“God Particle” Search Narrows to 124 – 126 GeV.

“We have doubts. We are not yet sure. What we can tell you today is that we are sure that if the Higgs Boson is there, it will not escape
detection. It will definitely be discovered without any doubt in a year from now.”

- Guido Tonelli, Ph.D., Spokesperson, CERN CMS

 

A typical event illustrated above in CERN's Compact Muon Solenoid (CMS) search for the cosmic Standard Model Higgs Boson "God particle" in the Large Hadron Collider (LHC) data from 2010-2011. Two high-energy photons collide releasing energy depicted by dashed yellow lines and thicker red lines as measured in the CMS electromagnetic calorimeter. The yellow lines are the measured tracks of other particles produced in the collision. Graphic source: CERN.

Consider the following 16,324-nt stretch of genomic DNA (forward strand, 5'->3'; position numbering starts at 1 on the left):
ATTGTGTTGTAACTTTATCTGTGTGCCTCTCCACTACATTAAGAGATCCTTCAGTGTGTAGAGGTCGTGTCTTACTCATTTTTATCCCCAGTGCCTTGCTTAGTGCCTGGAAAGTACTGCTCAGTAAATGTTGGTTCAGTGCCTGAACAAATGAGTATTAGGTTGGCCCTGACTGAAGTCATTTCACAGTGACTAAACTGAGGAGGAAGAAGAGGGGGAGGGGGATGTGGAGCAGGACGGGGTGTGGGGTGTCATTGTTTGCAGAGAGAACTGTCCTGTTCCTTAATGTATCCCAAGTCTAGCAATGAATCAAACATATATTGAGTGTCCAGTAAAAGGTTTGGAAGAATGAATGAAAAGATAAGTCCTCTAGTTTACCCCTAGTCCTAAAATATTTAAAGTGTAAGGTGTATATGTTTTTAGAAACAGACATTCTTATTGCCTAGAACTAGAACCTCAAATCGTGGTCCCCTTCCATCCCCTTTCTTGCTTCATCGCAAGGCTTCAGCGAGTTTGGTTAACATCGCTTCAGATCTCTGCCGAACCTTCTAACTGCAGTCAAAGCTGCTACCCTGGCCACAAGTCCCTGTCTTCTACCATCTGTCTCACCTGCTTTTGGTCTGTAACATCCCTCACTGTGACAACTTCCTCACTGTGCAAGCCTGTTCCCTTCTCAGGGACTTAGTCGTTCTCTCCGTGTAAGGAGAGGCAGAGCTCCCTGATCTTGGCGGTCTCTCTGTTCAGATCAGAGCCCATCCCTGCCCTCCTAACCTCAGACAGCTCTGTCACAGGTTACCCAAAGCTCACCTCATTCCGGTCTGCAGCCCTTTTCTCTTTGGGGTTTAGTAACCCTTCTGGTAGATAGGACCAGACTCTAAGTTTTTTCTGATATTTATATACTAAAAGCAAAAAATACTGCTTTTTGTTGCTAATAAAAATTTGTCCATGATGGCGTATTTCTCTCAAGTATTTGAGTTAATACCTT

A typical event illustrated above in CERN's Compact Muon Solenoid (CMS) search for the cosmic Standard Model Higgs Boson "God particle" in the Large Hadron Collider (LHC) data from 2010-2011. Two high-energy photons collide releasing energy depicted by dashed yellow lines and thicker red lines as measured in the CMS electromagnetic calorimeter. The yellow lines are the measured tracks of other particles produced in the collision. Graphic source: CERN.

December  13, 2011 Geneva, Switzerland - The Large Hadron Collider at the European Laboratory for Particle Physics known as CERN collides hadrons together to see what the matter part of the universe is made of down to the smallest subatomic particles. Hadrons are subatomic particles made of quarks held together by the strong force, while atoms and molecules are held together by the electromagnetic force. The best known hadrons are protons and neutrons that make up the nucleus in each atom. Theoretically in the physics “Standard Model”  of how the universe is constructed, protons have mass because of a theoretical subatomic particle called a Higgs Boson.

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